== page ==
Gov. Doug Ducey’s Classrooms First Council, which is charged with overhauling the formulas used to fund public schools, ended its grand unveiling of its finding with more questions than answers. But its members did agree on several broad priorities, including somehow finding a way to equalize the funding formulas between district and charter schools.
Before leaving office, former Gov. Jan Brewer urged Arizona lawmakers to settle a nearly $2 billion dispute over inflation funding for K-12 education. Gov. Doug Ducey, in his State of the State address in January, pleaded with lawmakers to settle the case as well.
Superintendent of Public Instruction-elect Diane Douglas isn’t planning on immediately overhauling the state’s learning standards, her new chief of staff said.
Funding the waiting lists: Questions surround Ducey’s promise to get more children into high-performing schools
One of the biggest unanswered questions from Doug Ducey’s gubernatorial campaign is exactly how he will carry out his plan to “fully fund the wait lists” at Arizona’s top-performing charter and district schools.
Arizona lawmakers will likely spend the 2015 legislative session grappling with where to find hundreds of millions of dollars more than they’ve budgeted for education over the next five years.
The fighting went on for months, but in the end an alliance of public school advocates and business community leaders won the main battles over education in this year’s legislative session.
If public students are migrating to private schools via a first-of-a-kind state program, it’s happening in a trickle. But some public school advocates worry that the exodus soon could become a torrent.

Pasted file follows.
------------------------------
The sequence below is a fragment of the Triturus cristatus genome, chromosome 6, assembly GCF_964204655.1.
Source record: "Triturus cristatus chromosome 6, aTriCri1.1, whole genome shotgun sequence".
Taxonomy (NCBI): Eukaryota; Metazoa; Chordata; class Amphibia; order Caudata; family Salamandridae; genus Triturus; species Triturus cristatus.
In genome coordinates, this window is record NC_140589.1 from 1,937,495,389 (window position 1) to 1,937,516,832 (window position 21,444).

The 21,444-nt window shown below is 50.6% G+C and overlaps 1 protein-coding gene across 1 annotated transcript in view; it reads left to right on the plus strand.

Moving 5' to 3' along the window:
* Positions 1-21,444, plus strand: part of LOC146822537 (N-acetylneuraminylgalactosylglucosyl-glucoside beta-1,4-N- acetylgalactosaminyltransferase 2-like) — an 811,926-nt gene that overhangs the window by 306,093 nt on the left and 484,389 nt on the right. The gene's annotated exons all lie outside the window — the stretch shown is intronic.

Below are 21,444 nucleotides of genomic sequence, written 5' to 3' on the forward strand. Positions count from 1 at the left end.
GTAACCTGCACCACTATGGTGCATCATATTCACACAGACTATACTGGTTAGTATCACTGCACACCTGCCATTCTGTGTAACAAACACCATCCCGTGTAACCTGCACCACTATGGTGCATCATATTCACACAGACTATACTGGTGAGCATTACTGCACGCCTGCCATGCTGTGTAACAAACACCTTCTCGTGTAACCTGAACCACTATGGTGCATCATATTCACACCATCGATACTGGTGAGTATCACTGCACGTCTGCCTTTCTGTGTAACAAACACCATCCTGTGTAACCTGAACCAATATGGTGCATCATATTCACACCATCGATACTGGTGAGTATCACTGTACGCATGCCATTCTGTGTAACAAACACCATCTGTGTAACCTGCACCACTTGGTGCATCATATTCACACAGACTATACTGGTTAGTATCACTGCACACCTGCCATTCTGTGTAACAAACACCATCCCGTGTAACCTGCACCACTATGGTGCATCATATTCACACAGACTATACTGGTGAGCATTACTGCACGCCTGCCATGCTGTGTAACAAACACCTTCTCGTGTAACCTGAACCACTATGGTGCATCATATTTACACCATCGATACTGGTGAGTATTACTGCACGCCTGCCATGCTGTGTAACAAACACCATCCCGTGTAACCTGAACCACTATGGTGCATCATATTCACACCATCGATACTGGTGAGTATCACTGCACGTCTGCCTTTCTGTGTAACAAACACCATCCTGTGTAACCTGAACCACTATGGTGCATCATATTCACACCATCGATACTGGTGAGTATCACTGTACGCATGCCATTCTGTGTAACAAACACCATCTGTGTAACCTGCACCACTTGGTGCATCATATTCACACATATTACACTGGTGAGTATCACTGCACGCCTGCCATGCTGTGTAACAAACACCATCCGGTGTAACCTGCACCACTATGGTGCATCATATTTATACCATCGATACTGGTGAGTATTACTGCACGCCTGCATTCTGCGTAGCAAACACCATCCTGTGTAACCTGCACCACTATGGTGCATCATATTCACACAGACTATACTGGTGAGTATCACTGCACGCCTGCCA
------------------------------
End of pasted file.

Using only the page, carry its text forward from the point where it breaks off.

A House committee on Monday approved one of two small expansions of a voucher-like program that allows students to use public funds for a private education.
A bill before Arizona lawmakers this session renews a push to allow teachers to arm themselves in the classroom.
Proponents of a voucher-like program are preparing to make them available to every student statewide – more than a million youngsters – now that court challenges to the initial program have been rebuffed.
A federal judge handed Arizona unions a legal victory by finding two 2011 bills regulating paycheck deductions and picketing unconstitutional.
Some teachers or administrators in rural schools and retired police officers working in any Arizona school would be allowed to carry a gun under a proposal approved by a Senate committee Tuesday.